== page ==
From the outside, Bhausaheb Rangari Bhavan looks like a quaint place that hasn’t been visited by anyone in years. But, just one step inside is enough to know that the place is bustling with activity as preparations for to celebrate its 125th Ganeshotsav are in full swing. The air is mixed with the smell of freshly painted walls and looming dust from the renovation taking place.
It was Bhausaheb Laxman Javale who, in 1892, started the concept of celebrating Ganesh Chaturthi by involving the public and making it a festival open to all. Javale’s ancestral business was that of dyeing sarees which is where he got his name Rangari from. In a bid to get rid of the British rule, Rangari realised that the best way to mobilise people was by uniting them through the Ganapati festival. On hearing this, Bal Gangadhar Tilak wrote about Rangari’s work in his newspaper, Kesari.
Bhausaheb Rangari’s wada or a traditionally built house was also the place where many freedom fighters met and even stored weapons that have been discovered. The house was built in such a way that there are secret tunnels that would help the revolutionaries escape. Cabinets were built in the walls wherein arms and ammunition were kept hidden from the probing eyes of the British.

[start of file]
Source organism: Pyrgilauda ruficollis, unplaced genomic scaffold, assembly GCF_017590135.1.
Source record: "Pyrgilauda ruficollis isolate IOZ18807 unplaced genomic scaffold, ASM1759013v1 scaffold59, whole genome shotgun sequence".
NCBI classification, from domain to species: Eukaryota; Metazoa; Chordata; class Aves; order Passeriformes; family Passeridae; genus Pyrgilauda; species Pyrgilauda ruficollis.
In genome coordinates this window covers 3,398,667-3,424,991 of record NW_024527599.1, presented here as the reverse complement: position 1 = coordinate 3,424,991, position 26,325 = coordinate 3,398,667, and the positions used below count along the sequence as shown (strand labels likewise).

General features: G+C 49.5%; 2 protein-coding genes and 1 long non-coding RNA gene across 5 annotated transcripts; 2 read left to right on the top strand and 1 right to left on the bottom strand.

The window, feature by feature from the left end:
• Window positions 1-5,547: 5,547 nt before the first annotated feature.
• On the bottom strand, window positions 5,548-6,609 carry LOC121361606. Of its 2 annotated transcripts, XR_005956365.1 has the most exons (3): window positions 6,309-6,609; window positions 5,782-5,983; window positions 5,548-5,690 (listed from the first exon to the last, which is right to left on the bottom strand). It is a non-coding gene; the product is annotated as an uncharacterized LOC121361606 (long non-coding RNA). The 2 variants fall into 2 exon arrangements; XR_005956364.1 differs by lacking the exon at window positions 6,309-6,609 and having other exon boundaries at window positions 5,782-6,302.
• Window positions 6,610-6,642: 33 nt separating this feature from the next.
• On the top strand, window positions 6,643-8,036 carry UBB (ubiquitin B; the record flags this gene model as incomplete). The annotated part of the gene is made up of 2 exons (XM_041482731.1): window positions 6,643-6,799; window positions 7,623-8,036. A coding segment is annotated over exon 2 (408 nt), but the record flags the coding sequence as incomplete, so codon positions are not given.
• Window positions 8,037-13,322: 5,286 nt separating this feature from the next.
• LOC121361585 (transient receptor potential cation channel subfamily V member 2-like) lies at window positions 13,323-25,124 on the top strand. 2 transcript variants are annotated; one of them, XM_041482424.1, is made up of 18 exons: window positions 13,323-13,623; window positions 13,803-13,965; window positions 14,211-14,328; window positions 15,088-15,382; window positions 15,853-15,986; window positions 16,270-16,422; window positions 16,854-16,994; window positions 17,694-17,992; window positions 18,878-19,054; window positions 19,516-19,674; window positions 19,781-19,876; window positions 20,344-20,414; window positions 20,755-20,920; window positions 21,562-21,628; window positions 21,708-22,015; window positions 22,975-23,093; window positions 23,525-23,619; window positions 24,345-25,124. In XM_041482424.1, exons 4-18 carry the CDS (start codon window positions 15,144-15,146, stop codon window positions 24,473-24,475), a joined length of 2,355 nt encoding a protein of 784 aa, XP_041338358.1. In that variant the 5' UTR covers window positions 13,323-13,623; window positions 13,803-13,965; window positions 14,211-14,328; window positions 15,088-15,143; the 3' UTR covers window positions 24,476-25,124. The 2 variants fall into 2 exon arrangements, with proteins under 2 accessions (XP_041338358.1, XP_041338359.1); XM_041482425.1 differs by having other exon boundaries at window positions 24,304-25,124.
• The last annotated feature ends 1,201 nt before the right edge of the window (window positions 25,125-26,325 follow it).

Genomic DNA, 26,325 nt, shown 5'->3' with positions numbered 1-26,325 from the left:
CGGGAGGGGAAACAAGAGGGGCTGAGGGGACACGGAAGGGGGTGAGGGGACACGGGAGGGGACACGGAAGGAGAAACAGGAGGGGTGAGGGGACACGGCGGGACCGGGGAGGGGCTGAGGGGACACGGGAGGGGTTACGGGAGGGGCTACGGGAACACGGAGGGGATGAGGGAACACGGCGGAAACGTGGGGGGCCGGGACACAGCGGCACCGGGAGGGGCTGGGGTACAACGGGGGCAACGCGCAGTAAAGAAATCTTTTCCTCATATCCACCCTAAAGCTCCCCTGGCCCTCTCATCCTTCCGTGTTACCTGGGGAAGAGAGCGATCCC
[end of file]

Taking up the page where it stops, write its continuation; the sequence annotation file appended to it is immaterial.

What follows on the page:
The Ganapati idol that is placed here is quite unique. It is made from the pulp of paper, cloth and husk. The elephant god, with a heroic expression, is seen pinning a demon down with his trunk. The demon supposedly symbolises the tyrannical British rule.
This year, for the first time, the Bhausaheb Rangari Trust has decided to open its doors and display all the memorabilia that has been collected like books, portraits, letters, arms and even the article by Tilak in Kesari. “This is perhaps the birthplace of the first public Ganapati festival in the whole world and the museum will be open for a year it will be free for everyone to come and view the artefacts,” says Dattatreya Mane, the caretaker of the Bhavan.
To celebrate the 125th festival, the trust has also planned several activities to promote education amongst children whose families cannot afford it. They also plan on encouraging women’s self-help groups and even host an elaborate Rangoli display.
This site has also become a part of the ‘Ganesh Walk’ which will be organised by city-based heritage organisation, Janwani. “The walk will be conducted by historian Mandar Lawate during the festival and will trail the five Manache Ganapati spots as well as the Bhausaheb Rangari Bhavan,” says Suchitra Joglekar, project coordinator at Janwani.